How Latin investment banking just got bigger
The region’s rapid growth is changing the investment banking landscape beyond recognition as the fee pool grows. How are the major international firms tackling the opportunities, and which new products are creating the biggest buzz?
EXACTLY A YEAR ago, Merrill Lynch CEO Stan O’Neal asked Jim Quigley to take charge of the bank’s Latin American business. It was both a statement of intent and a recognition that things needed to be shaken up in its Latin American franchise. Quigley is a Merrill Lynch stalwart who has spent his entire career at the bank and is one of its senior executives.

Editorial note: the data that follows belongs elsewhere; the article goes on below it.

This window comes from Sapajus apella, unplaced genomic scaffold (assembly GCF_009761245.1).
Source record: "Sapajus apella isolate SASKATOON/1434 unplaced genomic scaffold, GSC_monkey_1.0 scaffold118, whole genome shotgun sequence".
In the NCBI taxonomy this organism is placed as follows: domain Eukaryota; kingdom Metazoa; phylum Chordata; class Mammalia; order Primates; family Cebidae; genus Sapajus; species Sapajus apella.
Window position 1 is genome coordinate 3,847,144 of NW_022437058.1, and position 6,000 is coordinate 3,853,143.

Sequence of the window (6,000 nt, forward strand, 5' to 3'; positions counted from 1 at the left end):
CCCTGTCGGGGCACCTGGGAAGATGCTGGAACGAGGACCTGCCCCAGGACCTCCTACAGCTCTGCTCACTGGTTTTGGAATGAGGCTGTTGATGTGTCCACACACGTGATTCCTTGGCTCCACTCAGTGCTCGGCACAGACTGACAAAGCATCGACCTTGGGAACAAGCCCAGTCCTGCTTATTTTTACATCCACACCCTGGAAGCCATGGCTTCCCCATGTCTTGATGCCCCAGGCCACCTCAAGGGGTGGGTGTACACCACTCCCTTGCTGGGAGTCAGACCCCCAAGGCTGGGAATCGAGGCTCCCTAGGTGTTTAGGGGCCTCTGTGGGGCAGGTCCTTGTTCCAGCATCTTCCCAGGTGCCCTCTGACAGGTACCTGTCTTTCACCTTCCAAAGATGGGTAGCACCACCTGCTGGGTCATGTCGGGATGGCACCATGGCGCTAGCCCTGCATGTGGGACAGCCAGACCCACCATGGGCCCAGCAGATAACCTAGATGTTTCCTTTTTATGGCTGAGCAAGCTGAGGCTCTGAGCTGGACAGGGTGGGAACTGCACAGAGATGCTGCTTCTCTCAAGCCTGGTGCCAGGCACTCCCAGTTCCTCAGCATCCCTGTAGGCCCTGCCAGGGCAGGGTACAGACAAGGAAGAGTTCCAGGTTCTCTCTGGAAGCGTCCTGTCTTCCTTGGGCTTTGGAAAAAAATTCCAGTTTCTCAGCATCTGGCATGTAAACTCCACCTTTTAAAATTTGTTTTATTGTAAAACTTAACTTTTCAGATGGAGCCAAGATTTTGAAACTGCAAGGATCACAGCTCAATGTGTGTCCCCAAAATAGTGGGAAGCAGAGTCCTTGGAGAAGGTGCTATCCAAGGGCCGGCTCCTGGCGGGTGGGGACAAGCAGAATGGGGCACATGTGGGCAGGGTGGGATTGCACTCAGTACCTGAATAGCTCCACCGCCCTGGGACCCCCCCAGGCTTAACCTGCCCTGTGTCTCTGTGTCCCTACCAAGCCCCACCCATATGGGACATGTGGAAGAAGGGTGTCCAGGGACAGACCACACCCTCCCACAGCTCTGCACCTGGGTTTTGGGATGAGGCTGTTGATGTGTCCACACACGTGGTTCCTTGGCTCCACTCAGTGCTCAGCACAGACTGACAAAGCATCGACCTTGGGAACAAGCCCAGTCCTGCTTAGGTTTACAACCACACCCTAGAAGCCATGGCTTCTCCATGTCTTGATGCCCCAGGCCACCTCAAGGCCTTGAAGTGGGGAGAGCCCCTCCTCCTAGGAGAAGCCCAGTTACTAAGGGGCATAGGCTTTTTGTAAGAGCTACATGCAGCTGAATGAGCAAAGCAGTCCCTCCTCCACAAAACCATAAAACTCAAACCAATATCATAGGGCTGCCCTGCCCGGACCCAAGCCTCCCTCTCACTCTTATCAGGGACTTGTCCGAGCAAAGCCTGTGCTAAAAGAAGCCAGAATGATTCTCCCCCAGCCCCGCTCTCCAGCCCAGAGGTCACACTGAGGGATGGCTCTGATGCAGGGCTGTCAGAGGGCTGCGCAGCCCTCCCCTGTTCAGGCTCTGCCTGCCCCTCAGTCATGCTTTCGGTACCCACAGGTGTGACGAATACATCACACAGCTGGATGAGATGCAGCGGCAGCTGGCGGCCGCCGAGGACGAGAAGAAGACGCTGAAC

He set about overhauling a global markets and investment banking business that was relatively successful in the region but limited in its scope. The firm’s standing in debt capital markets was well established. In May 2005 it was one of the international advisers on Argentina’s record-breaking restructuring of its defaulted debt. The bank was one of the pioneers of securitizations, subordinated debt and perpetual bond deals. From a geographical standpoint, Merrill Lynch was competitive in Brazil and Mexico. But beyond these core products and markets, the US bank lagged behind certain rivals that had a much more comprehensive investment banking service. It was, for example, missing opportunities in principal finance, real estate and even equities and M&A.
Quigley engineered a big reorganization of the bank’s Latin American business.